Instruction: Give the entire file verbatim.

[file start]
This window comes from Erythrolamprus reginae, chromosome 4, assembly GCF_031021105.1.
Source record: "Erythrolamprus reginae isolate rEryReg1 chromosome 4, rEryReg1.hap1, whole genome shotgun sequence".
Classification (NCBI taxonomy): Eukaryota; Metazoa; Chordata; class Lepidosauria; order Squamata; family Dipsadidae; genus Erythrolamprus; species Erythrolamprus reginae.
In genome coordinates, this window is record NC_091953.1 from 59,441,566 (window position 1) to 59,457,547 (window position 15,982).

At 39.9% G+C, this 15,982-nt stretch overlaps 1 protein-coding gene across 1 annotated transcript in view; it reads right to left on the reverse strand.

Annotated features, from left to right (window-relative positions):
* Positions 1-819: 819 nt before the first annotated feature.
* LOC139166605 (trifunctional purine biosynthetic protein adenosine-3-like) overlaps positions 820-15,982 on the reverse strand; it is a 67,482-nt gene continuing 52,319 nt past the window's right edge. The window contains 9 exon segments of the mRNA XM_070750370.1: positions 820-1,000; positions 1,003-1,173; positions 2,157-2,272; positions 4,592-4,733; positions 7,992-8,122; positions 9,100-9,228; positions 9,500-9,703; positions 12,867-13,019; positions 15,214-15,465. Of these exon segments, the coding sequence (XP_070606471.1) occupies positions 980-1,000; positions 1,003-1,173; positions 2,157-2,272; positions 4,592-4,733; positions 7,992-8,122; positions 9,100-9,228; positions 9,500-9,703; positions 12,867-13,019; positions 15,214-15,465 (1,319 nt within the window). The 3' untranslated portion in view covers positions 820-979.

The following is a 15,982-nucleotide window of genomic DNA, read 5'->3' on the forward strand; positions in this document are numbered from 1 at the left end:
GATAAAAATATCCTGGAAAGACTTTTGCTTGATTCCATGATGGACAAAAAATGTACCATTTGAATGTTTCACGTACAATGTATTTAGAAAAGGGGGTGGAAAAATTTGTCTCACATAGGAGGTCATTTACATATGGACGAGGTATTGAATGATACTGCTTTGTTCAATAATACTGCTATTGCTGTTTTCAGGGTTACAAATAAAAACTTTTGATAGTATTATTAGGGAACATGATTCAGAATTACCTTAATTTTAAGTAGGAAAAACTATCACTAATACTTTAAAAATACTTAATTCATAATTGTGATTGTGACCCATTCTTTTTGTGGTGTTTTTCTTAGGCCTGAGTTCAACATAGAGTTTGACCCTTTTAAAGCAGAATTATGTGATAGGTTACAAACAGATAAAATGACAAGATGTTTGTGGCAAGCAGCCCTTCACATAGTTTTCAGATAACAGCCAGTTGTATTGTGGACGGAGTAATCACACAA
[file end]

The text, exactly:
This window comes from Erythrolamprus reginae, chromosome 4, assembly GCF_031021105.1.
Source record: "Erythrolamprus reginae isolate rEryReg1 chromosome 4, rEryReg1.hap1, whole genome shotgun sequence".
Classification (NCBI taxonomy): Eukaryota; Metazoa; Chordata; class Lepidosauria; order Squamata; family Dipsadidae; genus Erythrolamprus; species Erythrolamprus reginae.
In genome coordinates, this window is record NC_091953.1 from 59,441,566 (window position 1) to 59,457,547 (window position 15,982).

At 39.9% G+C, this 15,982-nt stretch overlaps 1 protein-coding gene across 1 annotated transcript in view; it reads right to left on the reverse strand.

Annotated features, from left to right (window-relative positions):
* Positions 1-819: 819 nt before the first annotated feature.
* LOC139166605 (trifunctional purine biosynthetic protein adenosine-3-like) overlaps positions 820-15,982 on the reverse strand; it is a 67,482-nt gene continuing 52,319 nt past the window's right edge. The window contains 9 exon segments of the mRNA XM_070750370.1: positions 820-1,000; positions 1,003-1,173; positions 2,157-2,272; positions 4,592-4,733; positions 7,992-8,122; positions 9,100-9,228; positions 9,500-9,703; positions 12,867-13,019; positions 15,214-15,465. Of these exon segments, the coding sequence (XP_070606471.1) occupies positions 980-1,000; positions 1,003-1,173; positions 2,157-2,272; positions 4,592-4,733; positions 7,992-8,122; positions 9,100-9,228; positions 9,500-9,703; positions 12,867-13,019; positions 15,214-15,465 (1,319 nt within the window). The 3' untranslated portion in view covers positions 820-979.

The following is a 15,982-nucleotide window of genomic DNA, read 5'->3' on the forward strand; positions in this document are numbered from 1 at the left end:
GATAAAAATATCCTGGAAAGACTTTTGCTTGATTCCATGATGGACAAAAAATGTACCATTTGAATGTTTCACGTACAATGTATTTAGAAAAGGGGGTGGAAAAATTTGTCTCACATAGGAGGTCATTTACATATGGACGAGGTATTGAATGATACTGCTTTGTTCAATAATACTGCTATTGCTGTTTTCAGGGTTACAAATAAAAACTTTTGATAGTATTATTAGGGAACATGATTCAGAATTACCTTAATTTTAAGTAGGAAAAACTATCACTAATACTTTAAAAATACTTAATTCATAATTGTGATTGTGACCCATTCTTTTTGTGGTGTTTTTCTTAGGCCTGAGTTCAACATAGAGTTTGACCCTTTTAAAGCAGAATTATGTGATAGGTTACAAACAGATAAAATGACAAGATGTTTGTGGCAAGCAGCCCTTCACATAGTTTTCAGATAACAGCCAGTTGTATTGTGGACGGAGTAATCACACAA